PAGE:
Footy Fest: The Top Historic Moments of the AFL
Ask any Australian about footy and you might just earn yourself a few hours of intense discussion about football, one of the country’s most favourite sports. First played in the mid-1800s, footy, or Australian football used to be held on rectangular grounds. It spread to other states in the 1870s. At the start of the new century, the Australasian Football Council was formed as the governing body of football. The game was called the Australasian Game of Football and was later changed to Australian Football. Many rules were implemented, from the point system, to how to calculate scoring percentages, to the use of the ladder and round-robin systems to determine the top teams. The history of the Australian Football League (AFL) is rife with changes that made the game more professional for the players and umpires and easier to enjoy for the spectators. Many instances showed the athleticism, emotions, and passion of all involved, and here we have compiled the top historic moments of the AFL that made it to the books of this well-loved sport.
1. The First Football Game of 1858
The first documented football game is the match between Scotch College and Melbourne Grammar School in 1858. Played under crude conditions with experimental rules, each team assigned one of their members as umpires. The game was held on August 7 and ran for three consecutive Saturdays, ending in a 1-1 draw after the third day. This historic match is believed to have played a major role in the origins of Australian football. To celebrate the key contribution of the Melbourne-Scotch game, the Cordner–Eggleston Cup was instituted in 1989. Since the first game in 1858, the competition has been held annually between the two schools, giving them a claim to being the longest-held competition that has continuously been running.
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2. Formation of the Victorian Football Association in 1877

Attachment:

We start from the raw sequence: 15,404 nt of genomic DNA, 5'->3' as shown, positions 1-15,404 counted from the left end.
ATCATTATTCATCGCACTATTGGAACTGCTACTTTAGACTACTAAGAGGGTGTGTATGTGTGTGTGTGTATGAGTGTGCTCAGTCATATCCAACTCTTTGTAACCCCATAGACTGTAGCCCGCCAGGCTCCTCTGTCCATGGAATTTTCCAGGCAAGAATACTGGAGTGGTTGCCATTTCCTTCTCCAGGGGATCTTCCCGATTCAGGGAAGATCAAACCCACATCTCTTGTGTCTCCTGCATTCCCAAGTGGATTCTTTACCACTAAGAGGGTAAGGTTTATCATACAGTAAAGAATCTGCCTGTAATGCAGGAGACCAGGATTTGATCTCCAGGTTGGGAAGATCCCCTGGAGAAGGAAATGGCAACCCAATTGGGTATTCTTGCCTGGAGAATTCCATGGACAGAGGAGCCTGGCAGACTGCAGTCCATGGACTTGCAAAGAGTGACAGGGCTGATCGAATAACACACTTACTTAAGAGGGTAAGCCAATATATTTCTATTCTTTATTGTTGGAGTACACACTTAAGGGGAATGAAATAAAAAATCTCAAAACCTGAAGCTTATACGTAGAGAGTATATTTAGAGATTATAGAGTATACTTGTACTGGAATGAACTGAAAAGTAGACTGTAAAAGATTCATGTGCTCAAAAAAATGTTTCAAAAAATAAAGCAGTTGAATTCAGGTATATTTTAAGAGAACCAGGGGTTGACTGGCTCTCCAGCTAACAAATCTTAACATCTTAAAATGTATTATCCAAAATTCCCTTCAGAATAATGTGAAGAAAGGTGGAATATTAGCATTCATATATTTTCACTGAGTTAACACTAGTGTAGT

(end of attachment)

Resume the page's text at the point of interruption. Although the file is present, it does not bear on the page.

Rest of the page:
The sport developed and became famous in the 1860s, with more clubs being formed and matches held in competitions known as Challenge Cups. The need to have a more structured environment to lessen the friction among clubs and to have a governing body to oversee the competition. This led to the formation of the Victorian Football Association. The VFA pioneered concepts that were adopted by future leagues. This is where the interstate football competition was established, following a ladder system for the ranking, the fixturing and the use of boundary umpires. The VFA faced challenges because of the lack of standard fixturing that had many teams frustrated. This culminated in the split of 1897, with the top teams of the Association breaking away to form their own league.
3. Establishment of the Victorian Football League in 1897
Amidst controversies in the VFA, six of its top teams decided to break away on October 1896 and form the Victorian Football League. This is one of the top historic moments of the AFL as this became the foundation of modern Australian football that we know today. The six clubs that started the VFL were South Melbourne, Geelong, Melbourne, Essendon, Fitzroy, and Collingwood. The clubs invited St. Kilda and Carlton, a former powerhouse in the VFA, to join them. The League soon established itself as a dominant football body and with the addition of former VFA club Richmond and former Metropolitan Junior FA in 1908, expanded the VFL to 10 teams. However, this was not sustained because of World War I. While the VFA ceased to have competitions for a couple of seasons, the VFL continued to do so under duress. The University club did not continue after 1914 and in 1916, only four of the remaining nine clubs continued to play. After the war, more teams from the VFA transferred to the VFL, further strengthening its hold on Victorian football.